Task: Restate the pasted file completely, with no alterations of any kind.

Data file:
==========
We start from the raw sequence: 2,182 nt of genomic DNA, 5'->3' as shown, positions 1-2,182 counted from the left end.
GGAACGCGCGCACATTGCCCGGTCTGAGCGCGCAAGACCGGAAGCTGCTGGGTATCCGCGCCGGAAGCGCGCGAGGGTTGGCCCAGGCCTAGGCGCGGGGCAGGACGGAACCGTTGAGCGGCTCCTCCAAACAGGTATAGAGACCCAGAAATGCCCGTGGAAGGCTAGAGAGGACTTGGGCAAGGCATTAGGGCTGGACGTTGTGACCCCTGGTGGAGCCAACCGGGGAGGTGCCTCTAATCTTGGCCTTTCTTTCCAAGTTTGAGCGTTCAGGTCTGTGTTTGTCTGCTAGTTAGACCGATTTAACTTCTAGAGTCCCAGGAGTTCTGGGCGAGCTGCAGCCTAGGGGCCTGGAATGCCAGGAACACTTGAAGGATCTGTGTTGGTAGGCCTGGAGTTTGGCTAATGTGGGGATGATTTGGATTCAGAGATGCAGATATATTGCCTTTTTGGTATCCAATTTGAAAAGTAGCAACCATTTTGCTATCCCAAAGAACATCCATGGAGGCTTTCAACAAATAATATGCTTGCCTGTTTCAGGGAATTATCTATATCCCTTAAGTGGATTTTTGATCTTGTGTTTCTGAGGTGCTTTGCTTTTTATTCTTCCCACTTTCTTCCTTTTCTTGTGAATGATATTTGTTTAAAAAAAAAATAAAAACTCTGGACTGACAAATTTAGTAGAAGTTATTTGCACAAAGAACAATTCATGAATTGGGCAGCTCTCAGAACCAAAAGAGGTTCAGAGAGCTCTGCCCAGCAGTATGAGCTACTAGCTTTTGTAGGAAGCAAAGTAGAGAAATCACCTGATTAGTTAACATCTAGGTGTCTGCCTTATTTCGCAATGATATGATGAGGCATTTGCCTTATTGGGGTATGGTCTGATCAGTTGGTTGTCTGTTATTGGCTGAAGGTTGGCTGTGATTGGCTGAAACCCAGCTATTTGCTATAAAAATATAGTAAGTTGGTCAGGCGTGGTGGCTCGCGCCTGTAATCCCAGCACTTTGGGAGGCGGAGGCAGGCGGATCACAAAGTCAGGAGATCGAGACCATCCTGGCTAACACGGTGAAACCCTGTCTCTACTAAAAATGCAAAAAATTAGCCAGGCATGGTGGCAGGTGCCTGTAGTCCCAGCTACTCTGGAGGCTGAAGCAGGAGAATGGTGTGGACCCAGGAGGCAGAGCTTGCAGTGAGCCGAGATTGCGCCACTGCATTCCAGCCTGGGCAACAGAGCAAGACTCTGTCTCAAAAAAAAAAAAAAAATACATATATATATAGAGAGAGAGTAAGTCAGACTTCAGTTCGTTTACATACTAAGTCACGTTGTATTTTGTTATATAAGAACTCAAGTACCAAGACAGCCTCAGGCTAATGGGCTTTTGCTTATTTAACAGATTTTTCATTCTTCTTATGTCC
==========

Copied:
We start from the raw sequence: 2,182 nt of genomic DNA, 5'->3' as shown, positions 1-2,182 counted from the left end.
GGAACGCGCGCACATTGCCCGGTCTGAGCGCGCAAGACCGGAAGCTGCTGGGTATCCGCGCCGGAAGCGCGCGAGGGTTGGCCCAGGCCTAGGCGCGGGGCAGGACGGAACCGTTGAGCGGCTCCTCCAAACAGGTATAGAGACCCAGAAATGCCCGTGGAAGGCTAGAGAGGACTTGGGCAAGGCATTAGGGCTGGACGTTGTGACCCCTGGTGGAGCCAACCGGGGAGGTGCCTCTAATCTTGGCCTTTCTTTCCAAGTTTGAGCGTTCAGGTCTGTGTTTGTCTGCTAGTTAGACCGATTTAACTTCTAGAGTCCCAGGAGTTCTGGGCGAGCTGCAGCCTAGGGGCCTGGAATGCCAGGAACACTTGAAGGATCTGTGTTGGTAGGCCTGGAGTTTGGCTAATGTGGGGATGATTTGGATTCAGAGATGCAGATATATTGCCTTTTTGGTATCCAATTTGAAAAGTAGCAACCATTTTGCTATCCCAAAGAACATCCATGGAGGCTTTCAACAAATAATATGCTTGCCTGTTTCAGGGAATTATCTATATCCCTTAAGTGGATTTTTGATCTTGTGTTTCTGAGGTGCTTTGCTTTTTATTCTTCCCACTTTCTTCCTTTTCTTGTGAATGATATTTGTTTAAAAAAAAAATAAAAACTCTGGACTGACAAATTTAGTAGAAGTTATTTGCACAAAGAACAATTCATGAATTGGGCAGCTCTCAGAACCAAAAGAGGTTCAGAGAGCTCTGCCCAGCAGTATGAGCTACTAGCTTTTGTAGGAAGCAAAGTAGAGAAATCACCTGATTAGTTAACATCTAGGTGTCTGCCTTATTTCGCAATGATATGATGAGGCATTTGCCTTATTGGGGTATGGTCTGATCAGTTGGTTGTCTGTTATTGGCTGAAGGTTGGCTGTGATTGGCTGAAACCCAGCTATTTGCTATAAAAATATAGTAAGTTGGTCAGGCGTGGTGGCTCGCGCCTGTAATCCCAGCACTTTGGGAGGCGGAGGCAGGCGGATCACAAAGTCAGGAGATCGAGACCATCCTGGCTAACACGGTGAAACCCTGTCTCTACTAAAAATGCAAAAAATTAGCCAGGCATGGTGGCAGGTGCCTGTAGTCCCAGCTACTCTGGAGGCTGAAGCAGGAGAATGGTGTGGACCCAGGAGGCAGAGCTTGCAGTGAGCCGAGATTGCGCCACTGCATTCCAGCCTGGGCAACAGAGCAAGACTCTGTCTCAAAAAAAAAAAAAAAATACATATATATATAGAGAGAGAGTAAGTCAGACTTCAGTTCGTTTACATACTAAGTCACGTTGTATTTTGTTATATAAGAACTCAAGTACCAAGACAGCCTCAGGCTAATGGGCTTTTGCTTATTTAACAGATTTTTCATTCTTCTTATGTCC